Objective: To compare the safety/efficacy of the robotic-assisted lobectomy/segmentectomy (RAL/S) with the video-assisted lobectomy/segmentectomy (VAL/S) for radical lung cancer resection.
It remains uncertain whether the newly developed RAL/S is comparable with the VAL/S.
A comprehensive search of online databases was performed. Perioperative outcomes were synthesized. Cumulative meta-analysis was performed to evaluate the temporal trend of pooled outcomes. Specific subgroups (propensity score matching studies, pure lobectomy studies) were examined.
Analysis of 14 studies including a total of 7438 patients was performed. RAL/S was performed on 3239 patients, whereas the other 4199 patients underwent VAL/S. The 30-day mortality [0.7% vs 1.1%; odds ratio (OR) 0.53, P = 0.045] and conversion rate to open surgery (10.3% vs 11.9%; OR 0.57, P < 0.001) were significantly lower in patients who underwent RAL/S than VAL/S. Meanwhile, the postoperative complications (27.5% vs 28.2%; OR 0.95, P = 0.431), operation time [176.63 vs 162.74 min; standardized mean difference (SMD) 0.30, P = 0.086], duration of hospitalization (4.90 vs 5.23 days; SMD −0.08, P = 0.292), days to tube removal (4.10 vs 3.53 days; SMD 0.25, P = 0.120), retrieved lymph node (11.96 vs 10.67; SMD 0.46, P = 0.381), and retrieved lymph node station (4.98 vs 4.32; SMD 0.83, P = 0.261) were similar between the 2 groups. The cumulative meta-analyses suggested that the relative effects between 2 groups have already stabilized. All outcomes of subgroup and overall analyses were similar.
This up-to-date meta-analysis confirms that RAL/S is a feasible and safe alternative to VAL/S for radical resection of lung cancer. Future studies should focus on the long-term benefits and cost effectiveness of RAL/S compared with VAL/S.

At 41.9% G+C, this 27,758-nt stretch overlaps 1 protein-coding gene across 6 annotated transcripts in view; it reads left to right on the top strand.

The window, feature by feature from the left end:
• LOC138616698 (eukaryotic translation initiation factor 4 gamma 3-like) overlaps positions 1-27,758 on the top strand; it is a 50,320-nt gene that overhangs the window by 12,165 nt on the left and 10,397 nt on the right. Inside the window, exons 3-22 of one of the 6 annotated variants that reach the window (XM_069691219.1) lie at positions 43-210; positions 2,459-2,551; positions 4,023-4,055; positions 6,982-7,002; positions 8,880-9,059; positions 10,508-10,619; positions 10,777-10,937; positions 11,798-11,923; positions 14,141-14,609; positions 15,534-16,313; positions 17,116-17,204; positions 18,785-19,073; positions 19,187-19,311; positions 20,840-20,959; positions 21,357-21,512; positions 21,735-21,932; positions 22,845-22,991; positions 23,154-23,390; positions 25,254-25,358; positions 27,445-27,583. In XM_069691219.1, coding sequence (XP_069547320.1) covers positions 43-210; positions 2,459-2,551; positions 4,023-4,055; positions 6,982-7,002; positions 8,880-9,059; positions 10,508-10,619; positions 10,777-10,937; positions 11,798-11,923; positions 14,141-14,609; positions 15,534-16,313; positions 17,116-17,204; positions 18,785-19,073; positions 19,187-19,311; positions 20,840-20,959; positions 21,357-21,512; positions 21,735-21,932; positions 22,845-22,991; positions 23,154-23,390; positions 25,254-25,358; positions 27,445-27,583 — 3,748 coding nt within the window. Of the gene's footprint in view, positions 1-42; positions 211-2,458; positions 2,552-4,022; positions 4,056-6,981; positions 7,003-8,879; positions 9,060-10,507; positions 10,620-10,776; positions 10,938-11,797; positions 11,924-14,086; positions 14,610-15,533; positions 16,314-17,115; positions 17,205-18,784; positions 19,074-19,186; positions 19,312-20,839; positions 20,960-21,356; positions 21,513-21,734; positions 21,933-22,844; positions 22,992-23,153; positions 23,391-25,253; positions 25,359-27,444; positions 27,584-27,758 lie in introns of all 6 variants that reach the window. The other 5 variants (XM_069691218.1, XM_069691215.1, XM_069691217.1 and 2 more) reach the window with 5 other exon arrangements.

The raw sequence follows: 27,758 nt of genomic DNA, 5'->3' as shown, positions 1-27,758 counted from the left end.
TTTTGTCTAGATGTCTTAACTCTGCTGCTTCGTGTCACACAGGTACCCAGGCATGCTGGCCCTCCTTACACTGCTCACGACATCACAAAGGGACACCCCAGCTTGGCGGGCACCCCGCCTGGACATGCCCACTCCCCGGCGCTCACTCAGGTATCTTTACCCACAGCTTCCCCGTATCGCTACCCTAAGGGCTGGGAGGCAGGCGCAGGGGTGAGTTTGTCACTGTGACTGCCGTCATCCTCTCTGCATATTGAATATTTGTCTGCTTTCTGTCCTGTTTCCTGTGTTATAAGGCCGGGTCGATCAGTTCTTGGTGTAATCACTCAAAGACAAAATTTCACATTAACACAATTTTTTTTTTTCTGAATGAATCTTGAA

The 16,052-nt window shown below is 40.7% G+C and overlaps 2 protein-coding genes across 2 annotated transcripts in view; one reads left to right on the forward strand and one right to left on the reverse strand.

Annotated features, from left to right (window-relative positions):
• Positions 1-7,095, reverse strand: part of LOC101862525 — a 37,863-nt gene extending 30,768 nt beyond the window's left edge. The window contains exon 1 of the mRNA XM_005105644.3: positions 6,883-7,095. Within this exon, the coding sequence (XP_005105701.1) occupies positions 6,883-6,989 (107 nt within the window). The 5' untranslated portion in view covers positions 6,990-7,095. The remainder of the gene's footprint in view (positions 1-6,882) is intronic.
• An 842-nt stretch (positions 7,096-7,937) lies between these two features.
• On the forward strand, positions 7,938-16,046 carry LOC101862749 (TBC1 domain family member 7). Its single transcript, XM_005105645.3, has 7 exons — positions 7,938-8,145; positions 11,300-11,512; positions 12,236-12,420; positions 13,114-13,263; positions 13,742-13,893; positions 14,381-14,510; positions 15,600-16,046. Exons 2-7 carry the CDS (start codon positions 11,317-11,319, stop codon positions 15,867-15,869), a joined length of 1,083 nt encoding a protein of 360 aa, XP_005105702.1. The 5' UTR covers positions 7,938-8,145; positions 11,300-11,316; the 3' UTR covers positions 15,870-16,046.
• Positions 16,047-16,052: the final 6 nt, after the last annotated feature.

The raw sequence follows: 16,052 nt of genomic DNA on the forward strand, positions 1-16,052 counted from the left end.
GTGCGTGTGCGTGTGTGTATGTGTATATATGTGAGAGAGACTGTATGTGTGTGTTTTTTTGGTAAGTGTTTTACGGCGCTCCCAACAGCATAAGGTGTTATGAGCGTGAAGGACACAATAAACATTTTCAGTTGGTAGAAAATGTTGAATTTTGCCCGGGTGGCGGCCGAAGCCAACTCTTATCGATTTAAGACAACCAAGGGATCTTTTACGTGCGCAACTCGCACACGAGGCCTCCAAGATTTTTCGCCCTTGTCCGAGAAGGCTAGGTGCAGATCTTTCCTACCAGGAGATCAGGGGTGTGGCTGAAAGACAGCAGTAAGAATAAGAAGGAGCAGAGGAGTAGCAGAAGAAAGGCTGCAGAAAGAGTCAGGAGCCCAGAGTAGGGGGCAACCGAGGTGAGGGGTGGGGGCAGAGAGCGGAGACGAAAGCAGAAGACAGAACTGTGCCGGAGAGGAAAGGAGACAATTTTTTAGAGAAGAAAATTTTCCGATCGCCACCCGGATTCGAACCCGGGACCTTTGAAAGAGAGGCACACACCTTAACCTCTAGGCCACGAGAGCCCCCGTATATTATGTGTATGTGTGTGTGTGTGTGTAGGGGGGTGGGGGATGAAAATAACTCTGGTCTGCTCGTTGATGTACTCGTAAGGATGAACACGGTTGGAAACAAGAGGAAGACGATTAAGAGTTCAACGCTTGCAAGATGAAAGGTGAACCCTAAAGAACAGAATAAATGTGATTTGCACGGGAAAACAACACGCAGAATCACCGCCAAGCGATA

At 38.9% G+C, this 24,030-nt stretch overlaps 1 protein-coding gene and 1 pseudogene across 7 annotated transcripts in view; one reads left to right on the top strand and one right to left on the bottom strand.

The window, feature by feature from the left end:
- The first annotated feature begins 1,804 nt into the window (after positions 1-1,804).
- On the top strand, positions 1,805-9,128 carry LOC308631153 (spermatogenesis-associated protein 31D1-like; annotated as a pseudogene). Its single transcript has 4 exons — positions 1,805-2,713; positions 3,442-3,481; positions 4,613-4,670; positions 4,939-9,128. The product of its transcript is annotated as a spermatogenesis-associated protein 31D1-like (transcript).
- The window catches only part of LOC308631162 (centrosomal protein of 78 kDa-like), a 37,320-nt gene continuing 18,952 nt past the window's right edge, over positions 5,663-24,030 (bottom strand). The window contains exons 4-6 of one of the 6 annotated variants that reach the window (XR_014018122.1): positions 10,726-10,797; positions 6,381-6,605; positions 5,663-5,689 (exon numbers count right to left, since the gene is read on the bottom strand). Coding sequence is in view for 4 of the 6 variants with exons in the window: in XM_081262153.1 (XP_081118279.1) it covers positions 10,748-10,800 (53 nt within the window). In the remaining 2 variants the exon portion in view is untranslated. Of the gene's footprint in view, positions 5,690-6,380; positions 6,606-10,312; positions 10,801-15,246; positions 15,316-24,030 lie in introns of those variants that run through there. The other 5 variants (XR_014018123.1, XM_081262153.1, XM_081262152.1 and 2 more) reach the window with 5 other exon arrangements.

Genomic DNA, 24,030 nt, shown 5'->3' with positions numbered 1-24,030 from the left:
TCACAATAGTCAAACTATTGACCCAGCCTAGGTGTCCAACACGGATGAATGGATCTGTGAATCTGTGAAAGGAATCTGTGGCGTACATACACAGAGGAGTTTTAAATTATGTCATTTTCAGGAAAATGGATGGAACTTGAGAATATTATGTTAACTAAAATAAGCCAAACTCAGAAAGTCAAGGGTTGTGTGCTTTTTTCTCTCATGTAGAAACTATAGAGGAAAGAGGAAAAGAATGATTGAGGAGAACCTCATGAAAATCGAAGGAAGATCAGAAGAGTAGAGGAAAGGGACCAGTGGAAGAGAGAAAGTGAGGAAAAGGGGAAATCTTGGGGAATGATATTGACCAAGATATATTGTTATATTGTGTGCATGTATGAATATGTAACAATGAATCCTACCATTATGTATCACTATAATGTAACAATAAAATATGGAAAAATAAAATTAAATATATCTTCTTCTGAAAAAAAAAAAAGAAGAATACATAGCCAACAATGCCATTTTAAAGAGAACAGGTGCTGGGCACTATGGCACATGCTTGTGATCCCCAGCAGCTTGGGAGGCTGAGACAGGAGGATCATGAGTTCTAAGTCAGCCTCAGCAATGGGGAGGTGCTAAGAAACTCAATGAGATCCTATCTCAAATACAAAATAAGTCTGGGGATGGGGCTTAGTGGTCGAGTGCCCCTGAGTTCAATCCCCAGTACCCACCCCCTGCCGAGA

*Department of Thoracic Surgery, The First Affiliated Hospital of Guangzhou Medical University, China
†Nanshan School, Guangzhou Medical University, Guangzhou, China
‡The Sixth Affiliated Hospital, School of Basic Medical Sciences, Functional Experiment Center, Guangzhou Medical University, Guangzhou, China.
Reprints: Jianxing He, MD, Department of Thoracic Surgery, The First Affiliated Hospital of Guangzhou Medical University, Guangzhou, China/State Key Laboratory of Respiratory Diseases, Guangzhou, China/National Clinical Research Center for Respiratory Center for Respiratory Disease, Guangzhou, China. E-mail: firstname.lastname@example.org.
Author contributions: All authors were involved in the conception and design of the study. H-R.L., W.-H.L., and D.-F.C. contributed to the data acquisition. Y.-Y.Z., S.-Y.Z., J.-R.Z., L.Z., and J.-X.H. contributed to the analysis and writing of the manuscript. All authors critically reviewed and approved the final manuscript.
Funding: This work was supported by the following funding: Science and Technology Planning Project of Guangdong Province, China (Grant numbers: 2007B031515017; 2008A030201024); Science and Technology Planning Project of Guangzhou, China (Grant numbers: 2007Z1-E0111; 2007Z3-E0261); Guangzhou Health and Medical Collaborative Innovative Major Special Projects (Grant No. 201400000001–2).
The authors report no conflicts of interest.
Supplemental digital content is available for this article. Direct URL citations appear in the printed text and are provided in the HTML and PDF versions of this article on the journal's Web site (www.annalsofsurgery.com).